The Pain Is Real: Why Losing A Pet Really Hurts
When Empire star Taraji P. Henson recently lost her dog Uncle Willie, her pain was palatable, even through social media. Posting several photos of her and her beloved pooch, Henson made it clear that the loss of her pet dealt a significant blow to her. And a fan encapsulated Henson’s feelings perfectly when she posted: “Ppl might think losing your pet is something so simple. But it isn’t they become apart of your family. They make us smile when we are down and than when there gone we miss them the most. @tarajiphenson I’m soo sorry and I hope you fine peace in this time.”
While some may not understand the incredible bond between a person and their pet, there is no denying that a dog, cat or any other animal can change your life in a similar way that a child could. As an animal lover myself (and proud mommy to a few little furry ones of my own), I completely understand how devastated Henson must feel. Every day when you get home from work, when you wake up to start your day, when you face highs and lows in your life, your pet is there to comfort you in their own special way. Whether a gentle nudge against your leg or a flurry of sloppy, wet kisses, your pet has the sort of unconditional love that is so genuine that it can make your heart soar. And, in Henson’s case, it certainly seemed as if she had that close of a relationship with her adorable Yorkie.
Though it’s heartbreaking to see how devastated Henson is, there is also beauty in the love she had for her pet. The fact that she was able to make a connection so deep with her pooch is a reminder and shining example of how enriching and special welcoming an animal into your family can truly be. That’s not to say that getting a pet is a decision that should be made lightly. Pets shouldn’t just be for your amusement or for a selfish desire to not be alone when you get home. Bringing an animal home should be as much for their benefit as for yours and it’s that philosophy that instantly makes their presence more than just a novelty. But once you’ve confirmed that you want a dog or cat for the right reasons, the entire process of finding the special one is amazing.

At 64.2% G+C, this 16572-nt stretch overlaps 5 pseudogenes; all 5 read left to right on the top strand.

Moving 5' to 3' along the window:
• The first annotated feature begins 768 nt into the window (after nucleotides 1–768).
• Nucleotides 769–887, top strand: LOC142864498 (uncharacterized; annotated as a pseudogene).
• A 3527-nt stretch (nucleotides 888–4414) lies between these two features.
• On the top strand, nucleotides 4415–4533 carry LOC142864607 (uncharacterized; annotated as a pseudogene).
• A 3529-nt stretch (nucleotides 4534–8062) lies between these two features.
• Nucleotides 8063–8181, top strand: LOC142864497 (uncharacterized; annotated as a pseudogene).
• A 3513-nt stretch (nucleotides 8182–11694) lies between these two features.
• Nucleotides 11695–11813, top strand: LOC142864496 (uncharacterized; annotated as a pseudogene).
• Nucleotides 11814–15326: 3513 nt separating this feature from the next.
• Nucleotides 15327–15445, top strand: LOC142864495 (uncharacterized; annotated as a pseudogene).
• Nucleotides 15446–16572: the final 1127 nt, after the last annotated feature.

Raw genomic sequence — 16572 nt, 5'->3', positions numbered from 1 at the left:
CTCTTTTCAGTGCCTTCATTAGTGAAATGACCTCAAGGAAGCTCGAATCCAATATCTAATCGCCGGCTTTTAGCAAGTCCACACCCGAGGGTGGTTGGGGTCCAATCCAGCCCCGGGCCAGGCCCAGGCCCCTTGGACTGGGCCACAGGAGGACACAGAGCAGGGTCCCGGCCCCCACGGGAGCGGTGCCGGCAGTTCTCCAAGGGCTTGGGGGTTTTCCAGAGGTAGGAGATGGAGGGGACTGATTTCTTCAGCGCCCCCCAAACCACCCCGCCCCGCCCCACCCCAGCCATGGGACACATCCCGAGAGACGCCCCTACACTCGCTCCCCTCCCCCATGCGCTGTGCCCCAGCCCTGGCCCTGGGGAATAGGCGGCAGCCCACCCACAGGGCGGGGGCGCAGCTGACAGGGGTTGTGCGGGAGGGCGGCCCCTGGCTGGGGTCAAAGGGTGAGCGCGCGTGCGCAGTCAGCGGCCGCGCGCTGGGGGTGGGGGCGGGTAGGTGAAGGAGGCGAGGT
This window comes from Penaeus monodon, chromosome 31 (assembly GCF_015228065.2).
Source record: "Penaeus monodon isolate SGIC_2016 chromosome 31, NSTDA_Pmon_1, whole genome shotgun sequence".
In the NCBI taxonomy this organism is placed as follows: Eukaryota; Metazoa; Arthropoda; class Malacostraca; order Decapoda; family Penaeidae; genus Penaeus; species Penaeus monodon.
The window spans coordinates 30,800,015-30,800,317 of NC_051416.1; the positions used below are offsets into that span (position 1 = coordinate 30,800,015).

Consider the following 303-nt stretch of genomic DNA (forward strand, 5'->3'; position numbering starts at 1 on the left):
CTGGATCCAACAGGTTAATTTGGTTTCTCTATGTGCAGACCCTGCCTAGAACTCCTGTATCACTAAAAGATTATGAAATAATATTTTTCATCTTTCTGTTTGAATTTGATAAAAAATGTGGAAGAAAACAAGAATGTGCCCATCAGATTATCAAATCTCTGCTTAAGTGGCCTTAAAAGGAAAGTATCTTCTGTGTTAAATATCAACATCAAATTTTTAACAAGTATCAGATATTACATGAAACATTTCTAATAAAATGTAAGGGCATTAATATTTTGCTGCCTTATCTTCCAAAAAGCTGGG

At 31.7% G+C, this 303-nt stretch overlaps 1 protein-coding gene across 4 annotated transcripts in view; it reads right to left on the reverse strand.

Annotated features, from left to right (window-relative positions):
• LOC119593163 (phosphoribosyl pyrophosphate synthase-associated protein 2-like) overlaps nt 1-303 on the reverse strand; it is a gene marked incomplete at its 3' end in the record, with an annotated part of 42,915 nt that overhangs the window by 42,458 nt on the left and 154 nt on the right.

As avid animal enthusiasts, we certainly subscribe to an adopt, don’t shop mentality. With so many pets who have been cast aside by former owners or who have just run into some unexpected misfortune, there are few reasons to shell out thousands of dollars for a designer pooch when your furever friend could be sitting in a shelter right now. When you head to a shelter, leaving your heart open, you’d be surprised which dogs and cats might appeal to you most. You wanted a cocker spaniel, but end up with a husky. You wanted a kitten, but you end up with a senior cat who is still a joy at 12 years old. As cliche as it may seem, sometimes the pet chooses you more so than you choose the pet. But once that match is made and you welcome this new addition to the family, your life is forever changed in a really great, satisfying way.